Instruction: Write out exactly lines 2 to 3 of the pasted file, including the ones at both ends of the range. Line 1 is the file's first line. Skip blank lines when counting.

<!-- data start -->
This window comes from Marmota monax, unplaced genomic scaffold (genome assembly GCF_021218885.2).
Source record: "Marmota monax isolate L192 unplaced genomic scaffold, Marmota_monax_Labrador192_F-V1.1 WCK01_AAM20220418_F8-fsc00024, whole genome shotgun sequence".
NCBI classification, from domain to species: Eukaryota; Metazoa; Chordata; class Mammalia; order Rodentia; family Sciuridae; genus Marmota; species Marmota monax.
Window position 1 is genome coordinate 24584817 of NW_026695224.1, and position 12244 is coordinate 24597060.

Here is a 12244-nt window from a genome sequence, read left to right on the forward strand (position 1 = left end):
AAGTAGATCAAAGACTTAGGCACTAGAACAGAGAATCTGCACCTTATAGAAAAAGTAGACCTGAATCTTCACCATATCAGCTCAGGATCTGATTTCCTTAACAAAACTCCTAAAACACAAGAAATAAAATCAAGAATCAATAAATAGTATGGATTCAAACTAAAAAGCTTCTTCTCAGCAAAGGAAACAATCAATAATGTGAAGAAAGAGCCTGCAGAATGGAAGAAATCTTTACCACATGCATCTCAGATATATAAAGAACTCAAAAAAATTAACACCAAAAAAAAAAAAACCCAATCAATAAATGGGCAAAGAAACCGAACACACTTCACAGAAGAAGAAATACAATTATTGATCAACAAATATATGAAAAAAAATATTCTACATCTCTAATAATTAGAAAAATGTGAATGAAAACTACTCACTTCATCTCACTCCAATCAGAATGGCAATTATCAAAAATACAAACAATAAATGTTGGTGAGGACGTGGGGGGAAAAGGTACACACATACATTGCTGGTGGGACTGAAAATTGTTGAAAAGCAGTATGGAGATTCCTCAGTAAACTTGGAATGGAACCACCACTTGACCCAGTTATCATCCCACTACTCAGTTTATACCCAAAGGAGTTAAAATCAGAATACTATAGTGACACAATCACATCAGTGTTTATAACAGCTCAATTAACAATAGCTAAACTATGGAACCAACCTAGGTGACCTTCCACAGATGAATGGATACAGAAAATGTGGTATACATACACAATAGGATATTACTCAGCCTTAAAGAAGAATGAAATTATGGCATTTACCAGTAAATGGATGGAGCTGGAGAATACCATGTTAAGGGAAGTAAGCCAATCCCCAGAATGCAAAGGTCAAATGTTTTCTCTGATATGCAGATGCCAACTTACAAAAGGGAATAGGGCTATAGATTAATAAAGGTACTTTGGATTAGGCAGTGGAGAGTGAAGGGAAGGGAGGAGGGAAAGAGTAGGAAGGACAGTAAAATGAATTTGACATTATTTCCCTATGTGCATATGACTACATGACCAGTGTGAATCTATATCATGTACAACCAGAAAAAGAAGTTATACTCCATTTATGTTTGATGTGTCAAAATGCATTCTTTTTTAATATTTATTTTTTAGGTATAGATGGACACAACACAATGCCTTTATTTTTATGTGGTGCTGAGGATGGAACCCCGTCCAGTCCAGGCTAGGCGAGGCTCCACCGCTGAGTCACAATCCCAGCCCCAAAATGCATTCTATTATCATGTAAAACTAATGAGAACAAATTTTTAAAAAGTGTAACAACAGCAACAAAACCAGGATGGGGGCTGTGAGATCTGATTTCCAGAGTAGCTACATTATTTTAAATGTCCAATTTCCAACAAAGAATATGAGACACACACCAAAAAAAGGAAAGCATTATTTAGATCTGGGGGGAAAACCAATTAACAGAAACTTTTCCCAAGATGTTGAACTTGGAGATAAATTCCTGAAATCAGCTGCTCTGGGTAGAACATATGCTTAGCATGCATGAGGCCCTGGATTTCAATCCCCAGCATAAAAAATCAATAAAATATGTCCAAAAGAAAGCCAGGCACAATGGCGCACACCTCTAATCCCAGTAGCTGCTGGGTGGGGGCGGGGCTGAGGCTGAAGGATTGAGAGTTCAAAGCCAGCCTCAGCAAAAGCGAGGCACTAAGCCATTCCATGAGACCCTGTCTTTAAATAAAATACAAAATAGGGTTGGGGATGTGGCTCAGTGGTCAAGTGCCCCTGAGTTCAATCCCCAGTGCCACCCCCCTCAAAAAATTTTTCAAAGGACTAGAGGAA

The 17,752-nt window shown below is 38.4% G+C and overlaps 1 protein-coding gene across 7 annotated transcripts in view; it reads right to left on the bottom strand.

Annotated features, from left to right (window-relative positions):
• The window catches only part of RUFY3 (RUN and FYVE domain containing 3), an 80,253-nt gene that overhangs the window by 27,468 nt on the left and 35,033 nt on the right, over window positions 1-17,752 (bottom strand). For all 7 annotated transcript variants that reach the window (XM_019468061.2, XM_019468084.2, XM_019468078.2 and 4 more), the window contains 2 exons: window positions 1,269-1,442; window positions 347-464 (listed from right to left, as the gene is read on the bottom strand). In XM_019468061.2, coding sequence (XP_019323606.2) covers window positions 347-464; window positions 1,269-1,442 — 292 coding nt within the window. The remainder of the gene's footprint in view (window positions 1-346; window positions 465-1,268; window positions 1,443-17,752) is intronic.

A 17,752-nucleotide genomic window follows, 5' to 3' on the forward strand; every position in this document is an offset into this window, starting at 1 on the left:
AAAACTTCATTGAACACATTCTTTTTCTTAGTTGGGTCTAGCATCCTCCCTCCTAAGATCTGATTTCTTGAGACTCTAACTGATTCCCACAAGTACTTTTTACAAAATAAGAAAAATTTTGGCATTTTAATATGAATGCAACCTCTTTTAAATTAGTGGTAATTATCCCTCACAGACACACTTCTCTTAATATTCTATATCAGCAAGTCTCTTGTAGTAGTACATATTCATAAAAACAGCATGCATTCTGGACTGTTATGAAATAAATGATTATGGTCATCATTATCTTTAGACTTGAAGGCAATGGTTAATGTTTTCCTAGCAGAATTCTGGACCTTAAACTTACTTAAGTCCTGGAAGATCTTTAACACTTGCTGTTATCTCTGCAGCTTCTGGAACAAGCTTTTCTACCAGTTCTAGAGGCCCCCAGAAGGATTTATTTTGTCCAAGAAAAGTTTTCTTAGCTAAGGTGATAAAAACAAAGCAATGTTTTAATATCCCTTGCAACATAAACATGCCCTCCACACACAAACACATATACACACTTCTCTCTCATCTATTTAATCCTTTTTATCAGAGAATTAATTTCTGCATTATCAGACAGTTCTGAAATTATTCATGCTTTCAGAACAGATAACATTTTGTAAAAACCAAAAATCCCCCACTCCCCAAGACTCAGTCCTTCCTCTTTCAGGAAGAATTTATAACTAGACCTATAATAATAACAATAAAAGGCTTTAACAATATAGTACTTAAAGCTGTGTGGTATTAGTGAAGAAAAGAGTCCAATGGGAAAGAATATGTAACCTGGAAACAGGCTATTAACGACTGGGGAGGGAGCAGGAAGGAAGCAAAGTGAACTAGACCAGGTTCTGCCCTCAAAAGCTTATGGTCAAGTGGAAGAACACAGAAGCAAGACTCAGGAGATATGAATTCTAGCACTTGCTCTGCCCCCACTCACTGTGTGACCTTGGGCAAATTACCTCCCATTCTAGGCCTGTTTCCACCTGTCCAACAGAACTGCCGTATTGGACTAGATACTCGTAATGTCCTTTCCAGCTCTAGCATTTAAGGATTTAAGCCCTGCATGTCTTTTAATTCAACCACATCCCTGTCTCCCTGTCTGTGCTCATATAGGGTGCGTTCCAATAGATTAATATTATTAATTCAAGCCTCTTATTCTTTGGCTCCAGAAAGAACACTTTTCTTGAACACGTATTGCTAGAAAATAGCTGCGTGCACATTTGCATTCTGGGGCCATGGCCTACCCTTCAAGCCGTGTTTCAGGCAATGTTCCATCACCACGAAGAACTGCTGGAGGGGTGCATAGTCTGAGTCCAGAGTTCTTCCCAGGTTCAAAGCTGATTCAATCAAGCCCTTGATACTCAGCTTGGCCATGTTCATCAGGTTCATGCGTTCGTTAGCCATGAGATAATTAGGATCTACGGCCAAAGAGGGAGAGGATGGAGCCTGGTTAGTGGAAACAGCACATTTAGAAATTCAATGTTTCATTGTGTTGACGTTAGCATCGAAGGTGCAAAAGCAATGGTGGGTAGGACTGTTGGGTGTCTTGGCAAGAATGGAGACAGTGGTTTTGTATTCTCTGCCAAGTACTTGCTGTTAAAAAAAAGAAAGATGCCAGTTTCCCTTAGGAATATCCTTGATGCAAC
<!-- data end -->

Source record: "Marmota monax isolate L192 unplaced genomic scaffold, Marmota_monax_Labrador192_F-V1.1 WCK01_AAM20220418_F8-fsc00024, whole genome shotgun sequence".
NCBI classification, from domain to species: Eukaryota; Metazoa; Chordata; class Mammalia; order Rodentia; family Sciuridae; genus Marmota; species Marmota monax.